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These river deposits are prevented from advancing further into the sea by the regularity of the ebb and flow, which continually drive them back. For after the manner of living creatures, which go on inhaling and exhaling their breath continually, so the sea in a like way keeps up a constant motion in and out of itself. Any one may observe who stands on the sea-shore when the waves are in motion, the regularity with which they cover, then leave bare, and then again cover up his feet. This agitation of the sea produces a continual movement on its surface, which even when it is most tranquil has considerable force, and so throws all extraneous matters on to the land, and Flings forth the salt weed on the shore. [Note]
Iliad ix. 7.
This effect is certainly most considerable when the wind is on the water, but it continues when all is hushed, and even when it blows from land the swell is still carried to the shore against the wind, as if by a peculiar motion of the sea itself. To this the verses refer— O'er the rocks that breast the flood
Borne turgid, scatter far the showery spray, [Note]
Iliad iv. 425.
and, Loud sounds the roar of waves ejected wide. [Note]
Iliad xvii. 265.

The wave, as it advances, possesses a kind of power, which some call the purging of the sea, to eject all foreign substances. It is by this force that dead bodies and wrecks are cast on shore. But on retiring it does not possess sufficient power to carry back into the sea either dead bodies, wood, or even the lightest substances, such as cork, which may have been cast out by the waves. And by this means when places next the sea fall down, being undermined by the wave, the earth and the water charged with it are cast back again; and the weight [of the mud] working at the same time in conjunction with the force of the advancing tide, it is the sooner brought to settle at the bottom, instead of being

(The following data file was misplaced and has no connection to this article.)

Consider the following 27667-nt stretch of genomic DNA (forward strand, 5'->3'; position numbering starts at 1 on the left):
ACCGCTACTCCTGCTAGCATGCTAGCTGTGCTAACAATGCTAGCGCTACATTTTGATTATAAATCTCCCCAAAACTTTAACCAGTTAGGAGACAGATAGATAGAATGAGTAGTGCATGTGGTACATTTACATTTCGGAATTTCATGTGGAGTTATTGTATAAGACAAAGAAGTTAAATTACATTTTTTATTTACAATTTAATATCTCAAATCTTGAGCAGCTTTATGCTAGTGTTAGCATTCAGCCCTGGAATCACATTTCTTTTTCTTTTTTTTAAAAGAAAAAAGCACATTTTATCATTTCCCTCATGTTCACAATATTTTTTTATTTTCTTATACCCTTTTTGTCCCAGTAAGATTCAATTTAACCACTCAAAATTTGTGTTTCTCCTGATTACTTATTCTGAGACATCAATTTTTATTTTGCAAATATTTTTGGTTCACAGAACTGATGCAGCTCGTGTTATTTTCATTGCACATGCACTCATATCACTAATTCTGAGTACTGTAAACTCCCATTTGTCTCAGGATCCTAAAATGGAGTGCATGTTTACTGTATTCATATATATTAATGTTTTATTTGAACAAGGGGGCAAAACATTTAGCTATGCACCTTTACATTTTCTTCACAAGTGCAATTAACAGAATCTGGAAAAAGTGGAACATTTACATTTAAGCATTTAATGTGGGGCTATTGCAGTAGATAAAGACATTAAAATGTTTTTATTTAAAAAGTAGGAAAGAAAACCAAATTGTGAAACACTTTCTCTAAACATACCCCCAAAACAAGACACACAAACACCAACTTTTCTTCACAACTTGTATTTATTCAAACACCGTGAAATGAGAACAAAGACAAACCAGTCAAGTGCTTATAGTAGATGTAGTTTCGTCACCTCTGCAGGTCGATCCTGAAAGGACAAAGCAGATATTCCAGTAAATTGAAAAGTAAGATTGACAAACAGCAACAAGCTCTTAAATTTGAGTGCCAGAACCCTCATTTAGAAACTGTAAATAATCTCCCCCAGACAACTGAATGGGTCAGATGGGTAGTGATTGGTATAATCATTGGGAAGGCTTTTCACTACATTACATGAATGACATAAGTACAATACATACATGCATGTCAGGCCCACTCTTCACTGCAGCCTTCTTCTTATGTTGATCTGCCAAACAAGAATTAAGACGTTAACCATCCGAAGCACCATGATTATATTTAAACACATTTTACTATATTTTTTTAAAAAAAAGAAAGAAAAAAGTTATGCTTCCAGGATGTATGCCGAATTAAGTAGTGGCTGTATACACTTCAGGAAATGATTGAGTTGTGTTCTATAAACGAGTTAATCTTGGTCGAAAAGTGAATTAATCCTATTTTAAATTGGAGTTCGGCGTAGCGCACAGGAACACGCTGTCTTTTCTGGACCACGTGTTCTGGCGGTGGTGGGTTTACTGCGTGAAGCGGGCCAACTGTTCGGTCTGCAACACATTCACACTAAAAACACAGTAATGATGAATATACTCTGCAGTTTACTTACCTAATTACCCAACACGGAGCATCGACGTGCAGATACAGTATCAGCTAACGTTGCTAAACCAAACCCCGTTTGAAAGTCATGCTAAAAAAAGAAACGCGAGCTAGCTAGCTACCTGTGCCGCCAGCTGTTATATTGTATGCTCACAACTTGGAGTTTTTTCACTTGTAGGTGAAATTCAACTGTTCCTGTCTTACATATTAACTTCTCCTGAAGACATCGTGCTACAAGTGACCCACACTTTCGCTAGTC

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carried out far into the sea. The force of the river current ceases at a very little distance beyond its mouth. Otherwise, supposing the rivers had an uninterrupted flow, by degrees the whole ocean would be filled in from the beach onwards, by the alluvial deposits. And this would be inevitable even were the Euxine deeper than the sea of Sardinia, than which a deeper sea has never been sounded, measuring, as it does, according to Posidonius, about 1000 fathoms. [Note] 1.3.10

Some, however, may be disinclined to admit this explanation, and would rather have proof from things more manifest to the senses, and which seem to meet us at every turn. Now deluges, earthquakes, eruptions of wind, and risings in the bed of the sea, these things cause the rising of the ocean, as sinking of the bottom causes it to become lower. It is not the case that small volcanic or other islands can be raised up from the sea, and not large ones, nor that all islands can, but not continents, since extensive sinkings of the land no less than small ones have been known; witness the yawning of those chasms which have ingulfed whole districts no less than their cities, as is said to have happened to Bura, [Note] Bizone, [Note] and many other towns at the time of earthquakes: and there is no more reason why one should rather think Sicily to have been disjoined from the main-land of Italy than cast up from the bottom of the sea by the fires of ætna, as the Lipari and Pithecussan [Note] Isles have been. 1.3.11

However, so nice a fellow is Eratosthenes, that though